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Judith Schaechter (1961, based in Philadelphia, USA) has created stained glass windows for over 30 years, especially known for her panel of agonized figures against a decorative background. She is also an Adjunct Professor at The University of the Arts and Seminar Instructor at PAFA The Pennsylvania Academy of the Fine Arts in Philadelphia.

Stained glass as an artistic medium has been dead for a long, long time, yet that doesn’t diminish its fascination.

It might not be trendy with the scholars of the art world, but it’s not going away, its appeal is eternal. Oil painting is also dead, however, it died recently so the corpse is still smelly, which is unfortunate for the practitioners of oil painting (who, I find, resist the idea that their medium is long past its prime, surprise, surprise). It’s good to work in a dead medium! It gets rid of all those riffraff who would choose it by default.

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Glass is such a gorgeous substance. Color and clear transmitted light (as opposed to reflected light) enter the body physically; perhaps similar to how music “fills” us. Some people might be uncomfortable with the pleasure and beauty of colored light, yet their entire body inclines in that direction similar to phototropic plants growing in the direction of the sun. It’s easy to see stained glass as glitzy and ignore the metaphors of enlightenment, which still hold true.

The culture of art has been in trouble in the US since 1630! There’s a fear of figurative work which dates back to Puritan times. In addition, art in the US suffers from dependence on trickle-down economics; from the patronage of the wealthy. Increasingly there is less early art education in the US. From my teaching, I see a steady decline in the preparedness of art students. They have been conditioned to answer test questions, they have not been allowed to think independently or to even experience the necessary boredom wherein they might be playful and creative rather than studious and focused on set results. This is really leading to a crisis in the arts, which is largely presumed to be a luxury market anyway.

As a figurative artist myself, I am concerned about a new iconoclasm. Figurative art has been especially difficult in the US since the painting of Emmett Till in the coffin (referring to Dana Schultz’s “Open Casket,” included in the 2016 Whitney Biennial; the painting received criticism as it was viewed by some as black cultural appropriation by a white artist). But what we are forgetting is that the need to inhabit another’s shoes, such as when you look at a character in an artwork, is part of our function of empathy…something that seems so sorely lacking these days. How can we learn to inhabit the consciousness of another without trying on their identities in paintings, novels, movies and other artistic forms?

Medieval manuscripts are wonderful – I’m not referring to the main illustrations which are always religious, but the marginalia. It’s bizarre, the stuff of imagination. For my projects, I begin with doodling, I have been doodling my whole life. I find it difficult to use sketch books and prefer the edges of lined paper or papers from meetings, where perhaps I am supposed to take written notes. I then scan the drawings into Photoshop and clean them up and collage elements together to suggest whole figures. They all start as a scribble and then the scribble turns into something like a human head or a flower or whatnot. As for the entire compositions? It feels as though I am inventing the wheel anew each time. I don’t have a set method. I never have a cartoon for the glass. I make the figures and then keep them separately (sometimes for years), waiting until ideas come. I leave plenty of things un-designed in order to leave room for spontaneity and improvisation, which are obviously more difficult if one is working from a completely planned drawing.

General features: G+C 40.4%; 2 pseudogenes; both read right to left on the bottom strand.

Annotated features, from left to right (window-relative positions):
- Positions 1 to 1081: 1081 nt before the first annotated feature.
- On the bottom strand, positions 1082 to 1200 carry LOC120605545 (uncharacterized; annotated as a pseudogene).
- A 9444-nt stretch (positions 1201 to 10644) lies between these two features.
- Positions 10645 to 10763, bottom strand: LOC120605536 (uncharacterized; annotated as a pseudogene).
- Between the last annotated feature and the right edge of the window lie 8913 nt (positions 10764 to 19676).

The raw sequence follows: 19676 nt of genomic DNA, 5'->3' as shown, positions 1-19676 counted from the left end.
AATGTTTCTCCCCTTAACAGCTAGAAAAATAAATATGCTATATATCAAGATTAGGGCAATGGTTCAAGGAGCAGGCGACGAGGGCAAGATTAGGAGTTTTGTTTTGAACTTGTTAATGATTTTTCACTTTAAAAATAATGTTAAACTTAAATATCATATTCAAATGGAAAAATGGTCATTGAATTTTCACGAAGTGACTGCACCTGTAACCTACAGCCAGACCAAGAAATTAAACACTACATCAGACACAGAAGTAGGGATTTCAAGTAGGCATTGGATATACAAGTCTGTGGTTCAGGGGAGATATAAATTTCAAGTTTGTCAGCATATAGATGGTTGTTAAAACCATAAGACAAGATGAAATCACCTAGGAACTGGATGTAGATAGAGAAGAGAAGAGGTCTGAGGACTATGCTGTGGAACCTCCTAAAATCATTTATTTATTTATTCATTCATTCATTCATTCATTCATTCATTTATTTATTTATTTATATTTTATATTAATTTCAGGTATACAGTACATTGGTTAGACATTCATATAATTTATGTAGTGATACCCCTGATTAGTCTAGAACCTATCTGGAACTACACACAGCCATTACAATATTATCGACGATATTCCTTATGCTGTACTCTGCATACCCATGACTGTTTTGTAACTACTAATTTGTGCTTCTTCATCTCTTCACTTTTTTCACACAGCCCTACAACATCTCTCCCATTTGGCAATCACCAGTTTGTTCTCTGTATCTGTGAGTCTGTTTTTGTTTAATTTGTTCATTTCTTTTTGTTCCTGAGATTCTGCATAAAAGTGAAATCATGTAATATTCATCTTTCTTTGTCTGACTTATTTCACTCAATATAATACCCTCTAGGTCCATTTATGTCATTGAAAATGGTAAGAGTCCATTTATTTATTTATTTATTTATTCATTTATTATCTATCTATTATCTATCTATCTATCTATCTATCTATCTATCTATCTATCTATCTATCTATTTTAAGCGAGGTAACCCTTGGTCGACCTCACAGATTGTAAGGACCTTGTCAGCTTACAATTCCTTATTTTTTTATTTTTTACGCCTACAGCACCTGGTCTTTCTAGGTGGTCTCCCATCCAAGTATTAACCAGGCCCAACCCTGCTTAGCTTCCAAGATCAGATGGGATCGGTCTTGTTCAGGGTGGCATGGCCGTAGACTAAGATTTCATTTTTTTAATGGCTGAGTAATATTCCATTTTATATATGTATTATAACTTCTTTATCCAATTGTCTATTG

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I am not primarily a painter, but an engraver—get almost all of the color in my work from engraving into flashed glass. However, I do paint, although reluctantly! Glass paint is so icky, it’s like painting with dirt and I find it difficult. I use Reusche paints, 1059 Stencil black, 1333 Red for flesh and silver stain which I paint on a sandblasted surface. It’s possible to paint matt and trace lines together on sandblasted glass since the sandblasted area will hold the paint. One doesn’t even need gum Arabic on sandblasted glass. I don’t paint with additions to the paint, no “turpentine or salad dressing” mixtures. Just water and maybe a little bit of gum Arabic. I do up to 7-8-9 firings per piece. For engraving, I use flashed Lamberts glass. First, I sandblast, sometimes with stencils, but nothing elaborate. All the detail is then added with hand tools such as flex-shaft engravers and Starlite diamond files.

Sometimes people let me know they find my work depressing and want to understand why it isn’t more positive. I’ve been told that if I did vases of flowers then the work would definitely sell. However, my subject matter doesn’t seem unhappy or negative at all to me—I see the characters in my work as people who are working through their feelings, becoming uplifted and transcending their situations, if you will. What could be more joyous? My artistic brain is primitive enough that I believe by making a beautiful image out of something that was difficult or unpleasant to deal with, one can actually convert it into something that one can accept, cope with, and even appreciate. Like a sewage treatment plant processing waste to make usable water again…or at least fertilizer!

www.judithschaechter.com